As workers strike paralyses courts...judges locked out - Striking judiciary staff locked up premises of Federal courts around the country yesterday, preventing judges and lawyers from accessing courtrooms, on day one of a national strike called to protest low wages.
In Abuja, premises of the Supreme Court, the Court of Appeal, Federal High Court and FCT High Court were barricaded by the aggrieved workers, who carried placards and chanted solidarity songs.
The strike disrupted court proceedings, including the scheduled delivery of judgement at the Federal High Court in Abuja in a suit seeking the re-instatement of suspended President of the Court of Appeal, Justice Ayo Isa Salami.
The Judiciary Staff Union of Nigeria (JUSUN) began the strike after the elapse of a 21-day notice over the non-implementation of the Consolidated Salary Structure for Judiciary Workers (CONJUSS), which will raise the minimum monthly salary in the sector to N35,000 from N17,000.
At about 8am yesterday, staff padlocked the gates of the Supreme Court, Court of Appeal, FCT High Court and the Federal High Court in Abuja.
Judges and lawyers scheduled to be in the courtrooms were locked out.
Some reports said the Chief Justice of Nigeria Maryam Aloma Mukhtar was among the justices who were locked out, but a senior staff of the Supreme Court said she had found her way into the premises before the gates were locked as she lived within the Three Arms Zones where the court is located. Daily Trust could not confirm this.
At the gate of the Court of Appeal, JUSUN members sang solidarity songs and carried placards with inscriptions like 'Denial of CONJUSS is denial of justice', 'Denial of CONJUSS is aiding corruption in the temple of justice,' 'We support your transformation agenda save us Mr. President,' 'Hon. CJN save us-JUSUN,' and 'Our Mummy CJN save us.'
At the headquarters of the FCT judiciary in Maitama and the various Magistrate Courts in the territory, the gates were locked while staff were seen loitering around the premises.
Some of the staff decried the inability of the government to implement the N35, 000 minimum wage since 2012 and vowed to continue with the strike until they receive bank pay alerts through their phones.
Speaking on the first day of the strike, JUSUN president Marwan Mustapha Adamu said it was the duty of the Chief Justice of Nigeria not to allow the strike action to drag on.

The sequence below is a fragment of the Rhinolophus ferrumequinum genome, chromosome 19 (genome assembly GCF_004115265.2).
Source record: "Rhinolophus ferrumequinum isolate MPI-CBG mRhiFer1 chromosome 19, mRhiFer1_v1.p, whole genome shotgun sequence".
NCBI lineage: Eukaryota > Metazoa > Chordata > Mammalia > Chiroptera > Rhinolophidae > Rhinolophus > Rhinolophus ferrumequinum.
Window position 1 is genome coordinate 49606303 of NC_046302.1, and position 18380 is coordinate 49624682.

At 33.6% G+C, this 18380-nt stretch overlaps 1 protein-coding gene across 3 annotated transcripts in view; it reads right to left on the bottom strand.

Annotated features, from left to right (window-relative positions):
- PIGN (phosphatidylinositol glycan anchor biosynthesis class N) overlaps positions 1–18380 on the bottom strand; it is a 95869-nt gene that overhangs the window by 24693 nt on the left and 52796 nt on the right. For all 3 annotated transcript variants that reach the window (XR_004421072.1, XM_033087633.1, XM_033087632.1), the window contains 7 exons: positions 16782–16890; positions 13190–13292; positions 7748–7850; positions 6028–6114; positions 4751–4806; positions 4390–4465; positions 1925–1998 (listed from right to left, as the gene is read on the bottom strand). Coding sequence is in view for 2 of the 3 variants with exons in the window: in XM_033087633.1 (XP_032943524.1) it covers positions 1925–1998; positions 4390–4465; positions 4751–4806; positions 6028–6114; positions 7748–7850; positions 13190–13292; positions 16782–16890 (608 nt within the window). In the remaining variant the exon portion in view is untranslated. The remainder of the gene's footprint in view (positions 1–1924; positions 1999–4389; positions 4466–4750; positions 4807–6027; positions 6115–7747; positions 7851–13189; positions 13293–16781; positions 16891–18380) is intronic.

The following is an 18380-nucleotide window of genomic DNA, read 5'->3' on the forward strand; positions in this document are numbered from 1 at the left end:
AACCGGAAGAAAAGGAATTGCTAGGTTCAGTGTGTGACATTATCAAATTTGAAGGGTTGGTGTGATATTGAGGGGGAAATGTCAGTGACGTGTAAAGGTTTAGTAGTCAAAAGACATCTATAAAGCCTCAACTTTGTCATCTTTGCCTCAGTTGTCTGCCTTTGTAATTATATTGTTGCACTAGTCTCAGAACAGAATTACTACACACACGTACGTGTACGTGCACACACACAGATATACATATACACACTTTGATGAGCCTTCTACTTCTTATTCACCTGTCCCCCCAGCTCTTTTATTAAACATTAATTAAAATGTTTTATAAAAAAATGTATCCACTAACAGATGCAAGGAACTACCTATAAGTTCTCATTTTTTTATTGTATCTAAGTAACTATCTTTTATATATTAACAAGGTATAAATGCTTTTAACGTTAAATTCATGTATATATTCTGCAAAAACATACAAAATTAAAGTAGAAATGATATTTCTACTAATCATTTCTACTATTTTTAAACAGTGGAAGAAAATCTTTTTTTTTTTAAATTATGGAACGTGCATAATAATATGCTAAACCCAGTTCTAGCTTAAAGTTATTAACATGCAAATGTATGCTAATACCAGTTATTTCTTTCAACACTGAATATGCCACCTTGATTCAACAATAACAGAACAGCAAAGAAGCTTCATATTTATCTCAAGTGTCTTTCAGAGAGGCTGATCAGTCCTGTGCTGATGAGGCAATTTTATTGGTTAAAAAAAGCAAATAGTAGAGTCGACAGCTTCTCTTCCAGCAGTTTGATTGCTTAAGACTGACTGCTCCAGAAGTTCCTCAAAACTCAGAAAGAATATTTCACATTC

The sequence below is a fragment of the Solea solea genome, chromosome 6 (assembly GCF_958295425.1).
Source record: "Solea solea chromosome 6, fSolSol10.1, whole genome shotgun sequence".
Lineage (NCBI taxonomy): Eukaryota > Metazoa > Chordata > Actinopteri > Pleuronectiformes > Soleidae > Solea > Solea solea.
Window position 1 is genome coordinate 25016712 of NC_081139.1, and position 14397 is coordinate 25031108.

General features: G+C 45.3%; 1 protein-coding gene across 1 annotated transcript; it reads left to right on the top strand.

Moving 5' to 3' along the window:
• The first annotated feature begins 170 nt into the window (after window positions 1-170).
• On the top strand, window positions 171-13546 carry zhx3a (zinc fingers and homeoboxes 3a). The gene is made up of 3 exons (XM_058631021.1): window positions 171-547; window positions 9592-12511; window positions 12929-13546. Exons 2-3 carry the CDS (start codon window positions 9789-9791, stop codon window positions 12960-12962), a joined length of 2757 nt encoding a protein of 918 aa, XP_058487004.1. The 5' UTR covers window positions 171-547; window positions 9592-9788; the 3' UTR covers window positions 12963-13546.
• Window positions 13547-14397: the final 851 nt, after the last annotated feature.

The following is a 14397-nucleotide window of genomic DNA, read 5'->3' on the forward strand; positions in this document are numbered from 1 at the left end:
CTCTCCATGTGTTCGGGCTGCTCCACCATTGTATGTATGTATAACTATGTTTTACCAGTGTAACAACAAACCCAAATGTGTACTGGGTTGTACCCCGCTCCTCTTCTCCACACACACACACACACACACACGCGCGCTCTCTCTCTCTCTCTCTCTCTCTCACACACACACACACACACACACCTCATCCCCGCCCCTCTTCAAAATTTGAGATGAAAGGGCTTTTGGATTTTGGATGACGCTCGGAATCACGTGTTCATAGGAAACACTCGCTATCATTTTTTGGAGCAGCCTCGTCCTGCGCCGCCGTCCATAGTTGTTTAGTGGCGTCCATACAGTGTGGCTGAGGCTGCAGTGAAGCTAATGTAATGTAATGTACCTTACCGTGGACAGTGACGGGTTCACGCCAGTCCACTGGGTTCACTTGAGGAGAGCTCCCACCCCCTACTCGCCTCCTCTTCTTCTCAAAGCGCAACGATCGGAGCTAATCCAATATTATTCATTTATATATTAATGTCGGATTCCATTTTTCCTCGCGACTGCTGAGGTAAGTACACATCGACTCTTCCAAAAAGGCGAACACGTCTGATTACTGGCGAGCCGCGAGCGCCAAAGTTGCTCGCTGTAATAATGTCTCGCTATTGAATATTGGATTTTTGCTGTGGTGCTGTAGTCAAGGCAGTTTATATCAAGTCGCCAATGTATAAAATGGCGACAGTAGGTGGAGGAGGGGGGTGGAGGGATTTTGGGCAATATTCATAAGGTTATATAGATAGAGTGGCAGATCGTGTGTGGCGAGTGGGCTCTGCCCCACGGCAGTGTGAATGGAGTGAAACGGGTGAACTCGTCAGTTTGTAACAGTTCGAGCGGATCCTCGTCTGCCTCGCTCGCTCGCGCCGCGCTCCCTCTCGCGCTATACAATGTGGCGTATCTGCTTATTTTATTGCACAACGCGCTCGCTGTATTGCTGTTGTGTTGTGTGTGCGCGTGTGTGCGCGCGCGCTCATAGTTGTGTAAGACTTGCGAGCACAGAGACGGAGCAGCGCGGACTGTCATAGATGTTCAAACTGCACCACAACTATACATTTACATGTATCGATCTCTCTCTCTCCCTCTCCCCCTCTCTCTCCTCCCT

"The Federal Government had agreed to increase the minimum wage of the judiciary worker to N37,000 from the present N17,000 but have refused to release a circular to that effect," he said.
"A total of 32 states have implemented the agreement since 2012, the Federal Government has not taken steps to implement it. We are not happy that the situation turned out like this. In fact, we gave enough warning but the authority was adamant.
"The office of the Minister of Justice and Attorney-General of the Federation has not done enough to convince the Federal Government to abide by the agreement it entered into with us since 2009."
Also speaking, deputy president of the union Samuel Adesanya told Daily Trust the strike would continue until the government meets their demand.
The courts listed by JUSUN as those to be affected by the strike are Supreme Court, Courts of Appeal, Federal High Court, FCT High Court, Judicial Service Committee of the FCT, Customary Court of Appeal, Sharia Court of Appeal Abuja and National Industrial Courts.
Meanwhile, lawyers have given varying reactions to the strike. Mr. Ahmed Raji, SAN said the government should look into the grievances of the workers. He said the strike would affect the justice sector as the courts cannot sit without the staff.
Bassy Akpan, a human rights lawyer, expressed disgust over the non-implementation of the agreement the Federal Government entered into with the union since 2009.